The Mussel Shoals Canal.
The completion in the fall of 1890 of the _____nal around the Mussel Shoals in the Tennessee river opened to the commerce of the Tennessee valley an unobstructed navigable waterway from Chattanooga, Tenn., by way of Paducah, Ky., and the Mississippi to New Orleans and the Gulf of Mexico. The importance of the improvement to the industries of that region can hardly be overestimated. Rich in mineral deposits, already 800,000 tons of pig-iron are annually produced in the country drained by the Tennessee and its tributaries, while it affords an almost inexhaustible supply of timber of nearly every variety. Its resources of copper, coal, zinc, marble, slate and building stone are practically without limit, and the small fruits and produce grown upon its fertile fields are plentiful and unsurpassed in quality. Developing rapidly as the commerce of this favored region has already of late done, the effect upon it of the opening of this new free highway to the world’s markets can be readily appreciated.
While as early as 1831 a small canal was constructed around a part of the shoals, it was subsequently given up as inadequate to the demands of the river commerce, and it was not until 1867 that the government seriously turned its attention to the work which has just been finished.
This work consisted in enlarging and rebuilding the old canal, built in 1831. This involved about sixteen miles of canal and twelve miles of open channel improvement, by means of rock excavation and stone dams so placed as to give three feet depth at extreme low water. For this purpose two and one-half miles of channel have been blasted from the mouth of the river, which required the removal of over 100,000 cubic yards of solid rock and a construction of 450 linear feet of temporary dams and 1400 feet of coffer dams. By means of these dams the channel was inclosed in these sections, so that the water was pumped and the bed rock was laid bare and blasted out easily and rapidly, leaving a smooth channel of uniform width that will be easy to navigate and not likely to fill up.
The permanent stone dams, which are now completed, aggregate three miles in length and contain over 80,000 cubic yards of stone. For the entire canal eleven locks, sixty feet wide and 300 feet between the gates, are required, all of which are now finished, with the gates in position.
In addition to the locks another very heavy piece of work is the Shoal Creek aqueduct, about equal to two locks, which is 850 feet in length, sixty feet wide, five feet deep, and rests on twenty-seven cut stone piers and abutments, and contains 598 heavy iron beams and 570 steel plates. The total weight of iron in this aqueduct aggregates 1000 tons.
The route of the canal is exceedingly picturesque and presents many attractive features to the traveler. On one side rises a succession of precipitous limestone cliffs, draped with mosses, vines and wild flowers ; on the other, the river, a mile in width, studded with wooded islands, roars and foams over the barriers of rock that constitute its famous shoals. The entire fall at this point is 134 feet, and the fact that the shoals have heretofore presented insuperable obstacles to navigation has preserved the wildness and natural beauty of their surroundings intact. In connection will, the improvement at Mussel Shoals, the obstructions in the river below this point known as the Colbert Shoals and the Bee-Tree Shoals are to be removed, and w ith a view to this purpose a survey was made in 1887. The head of these obstructions is about twenty one miles below the Mussel Shoals, and their radical improvement is necessary if the canal is to be utilized to its full extent for the passage of vessels of five feet draught throughout the year. It is proposed to construct a lock and dam at each of these shoals at an estimated total cost of $293,000. The first steamer which passed through Mussel Shoals canal was the government snag boat VVeit/.cl, which made the passage on November 8, 1890.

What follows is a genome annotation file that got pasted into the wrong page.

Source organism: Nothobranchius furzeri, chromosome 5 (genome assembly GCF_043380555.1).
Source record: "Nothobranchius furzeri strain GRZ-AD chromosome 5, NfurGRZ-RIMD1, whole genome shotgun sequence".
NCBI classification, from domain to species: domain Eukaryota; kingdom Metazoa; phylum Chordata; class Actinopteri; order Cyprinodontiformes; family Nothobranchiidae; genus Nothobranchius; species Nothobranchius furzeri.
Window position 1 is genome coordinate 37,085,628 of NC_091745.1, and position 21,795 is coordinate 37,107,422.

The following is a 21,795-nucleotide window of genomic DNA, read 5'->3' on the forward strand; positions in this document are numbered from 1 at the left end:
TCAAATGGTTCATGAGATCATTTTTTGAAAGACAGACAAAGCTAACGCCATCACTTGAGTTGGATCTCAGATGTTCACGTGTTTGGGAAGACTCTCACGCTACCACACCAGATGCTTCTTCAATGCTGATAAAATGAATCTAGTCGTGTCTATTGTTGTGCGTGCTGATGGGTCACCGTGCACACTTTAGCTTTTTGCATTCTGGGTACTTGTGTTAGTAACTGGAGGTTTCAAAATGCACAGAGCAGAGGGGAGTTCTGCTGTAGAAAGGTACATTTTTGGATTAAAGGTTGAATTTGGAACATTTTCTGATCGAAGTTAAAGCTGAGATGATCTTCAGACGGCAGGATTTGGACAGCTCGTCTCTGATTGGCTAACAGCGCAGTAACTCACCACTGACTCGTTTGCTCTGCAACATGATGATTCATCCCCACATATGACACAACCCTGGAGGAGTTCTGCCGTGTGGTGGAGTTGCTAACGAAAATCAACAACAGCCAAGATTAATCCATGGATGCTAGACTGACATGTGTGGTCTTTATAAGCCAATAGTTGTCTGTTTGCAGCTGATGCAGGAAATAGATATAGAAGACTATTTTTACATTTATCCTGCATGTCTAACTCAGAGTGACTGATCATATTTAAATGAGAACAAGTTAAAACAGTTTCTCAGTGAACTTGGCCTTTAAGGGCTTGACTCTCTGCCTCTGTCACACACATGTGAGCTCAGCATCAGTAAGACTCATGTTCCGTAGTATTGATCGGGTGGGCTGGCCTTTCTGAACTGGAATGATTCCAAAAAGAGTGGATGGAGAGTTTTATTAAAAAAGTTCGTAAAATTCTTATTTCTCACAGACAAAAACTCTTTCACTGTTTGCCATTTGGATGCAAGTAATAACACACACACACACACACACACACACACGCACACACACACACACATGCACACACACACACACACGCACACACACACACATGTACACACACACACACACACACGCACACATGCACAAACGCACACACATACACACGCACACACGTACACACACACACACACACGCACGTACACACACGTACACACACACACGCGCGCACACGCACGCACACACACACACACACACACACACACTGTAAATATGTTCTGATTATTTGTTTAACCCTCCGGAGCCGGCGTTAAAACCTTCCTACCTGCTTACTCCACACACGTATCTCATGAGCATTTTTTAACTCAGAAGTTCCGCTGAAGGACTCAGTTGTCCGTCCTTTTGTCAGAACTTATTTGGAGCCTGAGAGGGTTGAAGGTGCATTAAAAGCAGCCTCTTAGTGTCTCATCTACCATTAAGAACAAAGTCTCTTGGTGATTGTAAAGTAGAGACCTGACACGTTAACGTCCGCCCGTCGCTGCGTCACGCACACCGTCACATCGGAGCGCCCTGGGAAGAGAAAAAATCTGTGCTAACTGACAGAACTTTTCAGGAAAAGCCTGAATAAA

INGENIOUS, Indeed.—Mr*. Mary I.owell is a woman of many resources, and has ingeniously perfected an arrangement which serves as an automatic domestic much more easily managed than the genuine article. The bane of housekeeping to a woman is the lighting of the kitchen fire in the chilly, dismal dawn. Mrs. Lowell is a scientific electrician, and has fitted up wires in the kitchen which communicate with her bedstead in such a way that she has but to touch a knob and a little shock is given to the lire, which is carefully laid every night. When the lady deliberately dresses and goes down to her kitchen, the fire is cheerfully burning, the kettle is merrily boiling, and the oatmeal is neatly cooked. When a process is perfected by which a lady can attach an electric button to her rocking chair which will wash the dishes while she leads or embroiders, the great servant problem will cease from troubling. —New York Sun.